return self._xTrain[idx], (self._yTrain[idx], self._weights[idx])

Hi Gio!

I assume that gt() is some sort of “greater-than” function that returns
a boolean (or perhaps integer) tensor that you then convert to float().
Pytorch’s autograd does not backpropagate through booleans (or integers),
because, being discrete, they are not usefully differentiable.

Do you really need to threshold yPred? Could you work directly with
yPred - yTrue? If you need to backpropagate through a thresholding
operation, you would have to use a differentiable, “soft” approximation
to a hard threshold, such as sigmoid().


K. Frank

1 Like

Thank you Frank,

I really appriciate your support, now I know what I was doing wrong.I’m probably going to stuck to your solution of just using directly yPred with a little bit of a approximation. I’m also probably going to try changing either the acitvaction function or the net architecture. One thing which is not directly a pytorch question is: if my classifier should just understand to specifically threshold value grater than 1, I really don’t care of how much beyond 1 or below we are, I just need to know if I’m over or under that threshold. Known that I also have to say that i’m trying to solve a binary classification problem (0: non face, 1: face) . So i’m worried about being to strict with a loss function like that. For example if I have a face which is just classified by my weak learner with 1.5, (where its ground truth is 1) and let’s suppose this instance of image has a weight of 0.4 then the loss function would be: 0.4*|1.5 - 1|. In this scenario my weak classifier performed well (because the output was g.t 1) but i’m still incrementing the loss.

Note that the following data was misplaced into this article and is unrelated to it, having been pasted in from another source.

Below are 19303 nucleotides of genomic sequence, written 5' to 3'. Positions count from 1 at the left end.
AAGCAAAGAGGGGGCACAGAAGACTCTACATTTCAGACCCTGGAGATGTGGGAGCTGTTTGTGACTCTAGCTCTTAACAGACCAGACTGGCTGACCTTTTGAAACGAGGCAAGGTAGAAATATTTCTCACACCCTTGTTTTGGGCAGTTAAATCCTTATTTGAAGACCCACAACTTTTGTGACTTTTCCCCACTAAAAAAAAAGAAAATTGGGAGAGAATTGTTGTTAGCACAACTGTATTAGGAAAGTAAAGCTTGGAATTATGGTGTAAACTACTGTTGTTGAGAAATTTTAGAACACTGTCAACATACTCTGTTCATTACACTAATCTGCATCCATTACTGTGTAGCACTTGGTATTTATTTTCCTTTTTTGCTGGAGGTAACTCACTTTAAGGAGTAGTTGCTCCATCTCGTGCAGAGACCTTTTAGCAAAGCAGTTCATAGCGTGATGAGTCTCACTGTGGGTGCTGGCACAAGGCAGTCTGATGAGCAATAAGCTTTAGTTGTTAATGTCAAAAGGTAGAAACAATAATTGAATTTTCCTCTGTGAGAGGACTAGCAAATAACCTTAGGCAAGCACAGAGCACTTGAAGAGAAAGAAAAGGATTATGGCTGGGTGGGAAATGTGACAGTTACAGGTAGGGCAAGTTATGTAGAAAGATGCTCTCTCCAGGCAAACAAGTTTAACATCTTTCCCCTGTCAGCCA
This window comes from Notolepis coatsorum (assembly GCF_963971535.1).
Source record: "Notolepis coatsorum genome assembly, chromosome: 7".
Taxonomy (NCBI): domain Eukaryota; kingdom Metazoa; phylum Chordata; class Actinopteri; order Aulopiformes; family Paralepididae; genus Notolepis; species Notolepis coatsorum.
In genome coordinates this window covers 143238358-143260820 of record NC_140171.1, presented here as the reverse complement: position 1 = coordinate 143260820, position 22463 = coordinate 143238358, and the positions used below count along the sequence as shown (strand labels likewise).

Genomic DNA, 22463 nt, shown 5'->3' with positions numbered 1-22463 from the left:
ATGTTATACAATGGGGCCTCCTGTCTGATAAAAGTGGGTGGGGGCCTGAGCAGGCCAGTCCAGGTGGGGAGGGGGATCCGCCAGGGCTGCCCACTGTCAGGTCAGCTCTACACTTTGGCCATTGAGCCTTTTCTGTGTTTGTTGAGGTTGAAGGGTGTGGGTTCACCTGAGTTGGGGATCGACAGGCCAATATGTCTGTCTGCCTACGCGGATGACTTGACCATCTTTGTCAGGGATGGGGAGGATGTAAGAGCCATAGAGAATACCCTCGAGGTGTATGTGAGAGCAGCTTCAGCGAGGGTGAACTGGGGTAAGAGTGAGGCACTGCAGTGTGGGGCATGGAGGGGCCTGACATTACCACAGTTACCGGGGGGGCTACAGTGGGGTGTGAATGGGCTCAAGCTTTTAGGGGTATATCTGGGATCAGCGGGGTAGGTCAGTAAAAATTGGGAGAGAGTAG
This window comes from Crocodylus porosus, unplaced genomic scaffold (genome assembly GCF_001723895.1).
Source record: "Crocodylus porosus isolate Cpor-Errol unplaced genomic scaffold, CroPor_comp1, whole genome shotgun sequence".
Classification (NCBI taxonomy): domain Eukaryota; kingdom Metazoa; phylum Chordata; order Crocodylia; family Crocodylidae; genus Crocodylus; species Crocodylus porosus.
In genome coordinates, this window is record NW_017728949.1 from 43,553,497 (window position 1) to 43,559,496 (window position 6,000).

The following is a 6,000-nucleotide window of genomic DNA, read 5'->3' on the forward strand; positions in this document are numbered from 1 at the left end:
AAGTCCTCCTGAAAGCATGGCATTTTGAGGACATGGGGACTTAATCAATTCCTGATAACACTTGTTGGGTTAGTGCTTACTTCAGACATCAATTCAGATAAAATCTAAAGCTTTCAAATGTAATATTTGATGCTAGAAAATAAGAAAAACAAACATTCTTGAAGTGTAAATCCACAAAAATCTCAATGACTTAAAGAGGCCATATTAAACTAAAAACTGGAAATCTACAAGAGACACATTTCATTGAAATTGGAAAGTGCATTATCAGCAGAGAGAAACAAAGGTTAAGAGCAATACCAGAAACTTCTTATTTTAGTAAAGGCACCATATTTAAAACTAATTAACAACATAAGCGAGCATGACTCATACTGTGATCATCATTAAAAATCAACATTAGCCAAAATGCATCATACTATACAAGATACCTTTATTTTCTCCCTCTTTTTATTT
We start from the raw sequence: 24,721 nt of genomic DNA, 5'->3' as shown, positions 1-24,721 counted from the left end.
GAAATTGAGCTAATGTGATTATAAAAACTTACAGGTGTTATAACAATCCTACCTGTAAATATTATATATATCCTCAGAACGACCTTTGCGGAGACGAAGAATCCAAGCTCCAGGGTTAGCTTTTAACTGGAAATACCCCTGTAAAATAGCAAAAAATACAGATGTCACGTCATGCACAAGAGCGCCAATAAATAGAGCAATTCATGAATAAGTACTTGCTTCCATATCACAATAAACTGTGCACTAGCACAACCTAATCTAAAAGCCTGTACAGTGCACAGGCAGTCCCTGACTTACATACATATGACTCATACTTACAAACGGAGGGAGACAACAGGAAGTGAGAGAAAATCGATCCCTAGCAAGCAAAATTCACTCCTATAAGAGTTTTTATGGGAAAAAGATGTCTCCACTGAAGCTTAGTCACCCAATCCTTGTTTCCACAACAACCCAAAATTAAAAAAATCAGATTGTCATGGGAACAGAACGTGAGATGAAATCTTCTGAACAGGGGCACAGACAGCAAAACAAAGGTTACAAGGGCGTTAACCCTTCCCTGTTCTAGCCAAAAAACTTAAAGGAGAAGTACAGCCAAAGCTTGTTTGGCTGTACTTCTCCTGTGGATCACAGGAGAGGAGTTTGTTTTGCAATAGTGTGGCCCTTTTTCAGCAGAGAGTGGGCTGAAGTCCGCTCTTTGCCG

What would you do ?

Hope you the best


Hi Skippa!

At inference time – that is, when you are not training, but just making
predictions – you (typically) want to come up with a yes-no answer. So
for inference, thresholding makes sense. One measure of how well you
are making predictions is the so-called accuracy, namely the percentage
of the predictions that are correct.

However, there is no need to use accuracy or some other metric similar
to accuracy as your training loss, and it is very common to use a training
loss that is quite different in character from an accuracy-like metric.

For a normal binary-classification problem the most common, and likely
the best, training loss to use is binary cross entropy. You, however, are
training very simple weak learners, so the common approach may or may
not be the best choice for your use case. Nevertheless, I would suggest
that you give pytorch’s binary_cross_entropy_with_logits() a try. (Note that
it has a weight argument, so you won’t have to write your own version to
apply your sample weights.)

To use binary_cross_entropy_with_logits(), you would pass it the output
of your BaseLearnerFST with no thresholding (or other further processing)
and your ground-truth 0.0 / 1.0 binary labels.

This is part of the reason I suggested binary_cross_entropy_with_logits().
This loss function takes predictions that are so-called logits and that range
from -inf to inf. A large negative logit corresponds to a probability of
being in the “1” class that is very close to zero, while a large positive logit
corresponds to a probability for the “1” class that is very close to one. And
a logit of 0.0 corresponds to a probability of one half. (Note that this means
that to produce a yes-no prediction, you would typically threshold a logit
against 0.0.)


K. Frank

1 Like